On 11 September 2015, we published an article regarding the alternative law on the calculation of solatium pursuant to s.44 of the Land Acquisition and Compensation Act 1986 (“LAC Act”). The purpose of this article is to provide an update following the Honourable Justice Emerton’s judgment in the Secretary to the Department of Economic Development, Jobs, Transport and Resources v CRG Nominees Pty Ltd [2015] VSC 301 (“CRG Appeal”), which was handed down on 1 June 2016. Whilst this decision is also being appealed (to the Court of Appeal), it provides guidance on the law regarding the calculation of solatium in partial compulsory acquisitions of land. However, until the appeal is decided, the law remains uncertain.

Background

The CRG Appeal was instituted by the Secretary to the Department of Economic Development, Jobs, Transport and Resources (“EcoDev”) following the Victorian Civil and Administrative Tribunal’s decision on 29 April 2015. EcoDev appealed the Tribunal’s decision with respect to the assessment of the market value of the land acquired and the calculation of solatium.

In the case of a partial acquisition of land, the market value of the interest in land is calculated pursuant to s.41(3) of the LAC Act as the difference between the market value of the landowner's interest "before" and "after" the acquisition. The Tribunal determined that for a partial acquisition, it was inconsistent with s.41(3) to import a concept of market value as meaning only the land acquired (ie, excluding severance). The Tribunal did not believe that one could consider the market value on a “before” and “after” basis in terms of assessing compensation and then disregard the wording of s.41(3) of the LAC Act when calculating solatium and interpreting the “market value of the land” in s.44.

The CRG Appeal

Essentially, EcoDev argued that the narrow interpretation of market value should be adopted. It submitted that:

  • in assessing the market value of the land acquired pursuant to s.41(1)(a) of the LAC Act, regard must be had to the words “market value” as defined in s.40 of the LAC Act; and
  • the Tribunal was bound to follow the decision of Vickery J in Roads Corporation v Love [2010] VSC 537 (“Love”)who held that the 10% statutory cap is to be applied to the market value of the acquired land itself.

Conversely, CRG maintained that the broad interpretation of market value should be adopted. Therefore, it argued that:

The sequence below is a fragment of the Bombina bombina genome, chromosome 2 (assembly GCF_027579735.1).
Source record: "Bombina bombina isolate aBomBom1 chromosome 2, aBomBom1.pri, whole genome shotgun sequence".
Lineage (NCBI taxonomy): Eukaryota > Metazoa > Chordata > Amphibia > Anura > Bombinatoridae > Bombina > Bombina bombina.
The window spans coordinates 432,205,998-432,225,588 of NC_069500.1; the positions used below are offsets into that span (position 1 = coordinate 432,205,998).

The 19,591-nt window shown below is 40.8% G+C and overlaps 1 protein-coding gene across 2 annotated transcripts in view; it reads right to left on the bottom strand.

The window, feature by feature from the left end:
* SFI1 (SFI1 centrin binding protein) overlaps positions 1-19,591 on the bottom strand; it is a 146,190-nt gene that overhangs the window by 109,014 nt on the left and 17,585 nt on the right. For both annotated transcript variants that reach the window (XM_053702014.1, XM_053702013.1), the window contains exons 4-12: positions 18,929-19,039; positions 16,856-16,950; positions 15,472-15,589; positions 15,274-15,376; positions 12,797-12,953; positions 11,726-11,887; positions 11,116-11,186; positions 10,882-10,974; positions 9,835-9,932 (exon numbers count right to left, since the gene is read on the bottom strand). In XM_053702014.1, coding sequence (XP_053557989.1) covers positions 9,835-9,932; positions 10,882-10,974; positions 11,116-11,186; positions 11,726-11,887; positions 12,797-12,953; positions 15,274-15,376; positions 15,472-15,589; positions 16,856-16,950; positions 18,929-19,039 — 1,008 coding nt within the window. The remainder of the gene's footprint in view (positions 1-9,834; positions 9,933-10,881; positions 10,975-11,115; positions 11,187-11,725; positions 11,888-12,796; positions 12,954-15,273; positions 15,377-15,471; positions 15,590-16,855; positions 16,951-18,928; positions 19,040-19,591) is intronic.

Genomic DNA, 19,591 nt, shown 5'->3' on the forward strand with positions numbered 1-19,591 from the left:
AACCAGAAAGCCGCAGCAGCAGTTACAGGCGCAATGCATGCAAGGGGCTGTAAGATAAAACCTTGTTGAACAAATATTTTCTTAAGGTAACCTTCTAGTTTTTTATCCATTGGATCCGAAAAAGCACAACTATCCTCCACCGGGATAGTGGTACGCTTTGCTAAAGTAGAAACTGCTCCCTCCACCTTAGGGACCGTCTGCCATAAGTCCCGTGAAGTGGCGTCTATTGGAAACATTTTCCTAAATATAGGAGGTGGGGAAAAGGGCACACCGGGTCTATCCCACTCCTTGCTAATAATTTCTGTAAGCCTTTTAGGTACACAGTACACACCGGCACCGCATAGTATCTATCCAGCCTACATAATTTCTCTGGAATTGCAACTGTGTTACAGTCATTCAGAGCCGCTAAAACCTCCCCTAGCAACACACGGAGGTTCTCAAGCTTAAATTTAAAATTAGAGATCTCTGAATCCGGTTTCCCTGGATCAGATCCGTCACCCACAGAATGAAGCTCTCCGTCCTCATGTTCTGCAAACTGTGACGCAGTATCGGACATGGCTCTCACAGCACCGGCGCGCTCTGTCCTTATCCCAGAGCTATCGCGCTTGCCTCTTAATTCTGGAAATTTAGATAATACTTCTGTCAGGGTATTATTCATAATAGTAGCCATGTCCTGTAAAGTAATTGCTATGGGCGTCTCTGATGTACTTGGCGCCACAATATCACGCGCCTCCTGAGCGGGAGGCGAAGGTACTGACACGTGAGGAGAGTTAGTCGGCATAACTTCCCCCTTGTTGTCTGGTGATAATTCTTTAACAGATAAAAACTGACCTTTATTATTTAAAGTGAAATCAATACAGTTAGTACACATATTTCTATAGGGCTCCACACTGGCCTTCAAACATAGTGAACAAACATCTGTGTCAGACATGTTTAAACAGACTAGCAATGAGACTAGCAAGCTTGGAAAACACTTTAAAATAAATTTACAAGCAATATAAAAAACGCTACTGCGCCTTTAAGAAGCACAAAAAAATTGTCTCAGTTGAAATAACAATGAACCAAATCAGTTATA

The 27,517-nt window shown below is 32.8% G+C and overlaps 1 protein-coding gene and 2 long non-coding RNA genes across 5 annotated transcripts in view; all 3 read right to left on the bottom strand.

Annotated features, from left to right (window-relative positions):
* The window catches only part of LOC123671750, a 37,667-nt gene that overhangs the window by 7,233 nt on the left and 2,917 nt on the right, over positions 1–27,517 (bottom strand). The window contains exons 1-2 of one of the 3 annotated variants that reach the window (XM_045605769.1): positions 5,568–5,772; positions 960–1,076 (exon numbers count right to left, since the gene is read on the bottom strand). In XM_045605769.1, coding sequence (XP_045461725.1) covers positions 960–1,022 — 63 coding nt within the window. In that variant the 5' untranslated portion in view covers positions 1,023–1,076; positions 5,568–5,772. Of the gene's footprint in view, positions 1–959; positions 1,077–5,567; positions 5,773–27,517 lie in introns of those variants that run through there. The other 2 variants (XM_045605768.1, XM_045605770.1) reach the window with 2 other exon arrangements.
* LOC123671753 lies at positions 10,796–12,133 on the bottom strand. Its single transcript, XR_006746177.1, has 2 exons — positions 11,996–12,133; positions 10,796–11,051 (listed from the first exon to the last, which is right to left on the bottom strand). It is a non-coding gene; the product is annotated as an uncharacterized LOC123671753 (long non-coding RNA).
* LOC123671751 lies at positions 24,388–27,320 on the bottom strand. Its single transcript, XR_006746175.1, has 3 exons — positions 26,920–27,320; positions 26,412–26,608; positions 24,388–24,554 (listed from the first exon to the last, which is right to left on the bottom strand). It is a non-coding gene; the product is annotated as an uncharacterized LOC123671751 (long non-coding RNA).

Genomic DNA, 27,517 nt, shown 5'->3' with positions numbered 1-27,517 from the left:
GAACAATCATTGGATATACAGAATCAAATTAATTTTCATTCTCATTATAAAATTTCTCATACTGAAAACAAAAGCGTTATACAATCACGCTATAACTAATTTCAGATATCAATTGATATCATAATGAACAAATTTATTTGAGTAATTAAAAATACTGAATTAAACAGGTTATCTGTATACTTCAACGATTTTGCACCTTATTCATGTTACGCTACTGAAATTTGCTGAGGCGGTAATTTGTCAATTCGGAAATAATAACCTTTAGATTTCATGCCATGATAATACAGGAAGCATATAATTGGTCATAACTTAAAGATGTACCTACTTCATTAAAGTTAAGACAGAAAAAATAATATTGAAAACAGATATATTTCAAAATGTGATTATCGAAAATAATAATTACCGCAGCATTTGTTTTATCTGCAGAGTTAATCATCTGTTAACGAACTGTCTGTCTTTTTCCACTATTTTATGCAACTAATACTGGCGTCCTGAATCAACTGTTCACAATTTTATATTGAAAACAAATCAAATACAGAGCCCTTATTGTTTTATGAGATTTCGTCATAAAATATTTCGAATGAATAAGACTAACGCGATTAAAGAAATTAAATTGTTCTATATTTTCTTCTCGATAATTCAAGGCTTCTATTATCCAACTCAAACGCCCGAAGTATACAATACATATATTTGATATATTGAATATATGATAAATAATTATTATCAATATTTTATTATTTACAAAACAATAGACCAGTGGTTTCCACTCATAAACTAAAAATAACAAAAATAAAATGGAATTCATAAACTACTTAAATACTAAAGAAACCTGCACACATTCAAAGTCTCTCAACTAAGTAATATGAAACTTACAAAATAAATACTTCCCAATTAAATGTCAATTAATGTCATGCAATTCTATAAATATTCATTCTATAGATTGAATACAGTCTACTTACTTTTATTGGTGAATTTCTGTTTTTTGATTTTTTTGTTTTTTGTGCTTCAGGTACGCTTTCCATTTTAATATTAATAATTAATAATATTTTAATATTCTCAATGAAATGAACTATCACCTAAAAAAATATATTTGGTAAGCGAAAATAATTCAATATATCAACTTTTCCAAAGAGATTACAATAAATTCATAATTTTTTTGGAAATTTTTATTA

• the LAC Act does not require an assessment of the market value of the land actually acquired in partial acquisitions. Rather, s.41(3) requires an assessment of the overall “before” and “after” values of the whole land; and
  • the decision of Vickery J in Love is not binding on the Tribunal or the Court because neither the narrow nor the broad interpretation of market value were considered by His Honour. Rather, in Love the opposing submissions were as follows:
    • the statutory cap operates on the market value of the land actually acquired (as submitted by the acquiring authority); and
    • the statutory cap operates on the entire “before” land value (as submitted by the claimant).

Determination of the Honourable Justice Emerton

Her Honour found that Vickery J’s decision in Love was not binding on the Tribunal as His Honour “was presented with alternative courses that were different from those before the Tribunal”. Furthermore, there is already Supreme Court authority supporting the approach adopted by the Tribunal.

Her Honour noted that the Tribunal decision in the related case of Secretary to the Department of Economic Development, Jobs, Transport and Resources v Driver [2015] VCAT 813 provided the clearest explanation of the reasoning underlying the broad interpretation advanced by CRG. Consequently, she adopted this analysis, stating that:

“Section 41(3) provides for ‘the market value’ of acquired land to be determined in a particular way where the acquisition is a partial acquisition. In the present case, the ‘market value’ of the land compulsorily acquired from CRG is the difference between the market value of the whole of CRG’s land before the acquisition and the market value of the whole of CRG’s land after the acquisition.

...The market value of land in s.41(3) is a product of the relationship between two other market values, which are to be determined in accordance with the definition in s.40. Where there is a partial acquisition, the definition of ‘market value’ in s.40 does not, on its own, determine the market value of the land taken.

Accordingly in the case of a partial acquisition, the words ‘market value of the land’ in s.44(1) refer to the market value of the land as determined by applying s.41(3).”

Consequences of the CRG Appeal

In partial acquisitions of land, Vickery J’s decision in Love can be distinguished based on the discrete arguments put forward by the parties in that case. It is therefore to be treated with caution.

If Emerton J’s decision in the CRG Appeal is upheld, acquiring authorities are likely to pay a higher sum of compensation in partial acquisitions due to the increased payment for solatium. This is particularly the case where severance forms the major component of the market value assessment (as is often the case with easement acquisitions). This is best explained by the following example:

Land or an easement is acquired and the market value component is resolved or determined in the sum of $100,000. This sum is comprised as follows:

  • $15,000 for the land component; and
  • $85,000 for the severance impact to the balance of the land.

If the CRG Appeal is upheld, solatium will be capped at $10,000, being 10% of the overall market value assessment of $100,000. Alternatively, if the CRG Appeal is overturned and the decision of Vickery J in Love is applied, solatium will be capped at $1,500, being 10% of the land component only (excluding severance).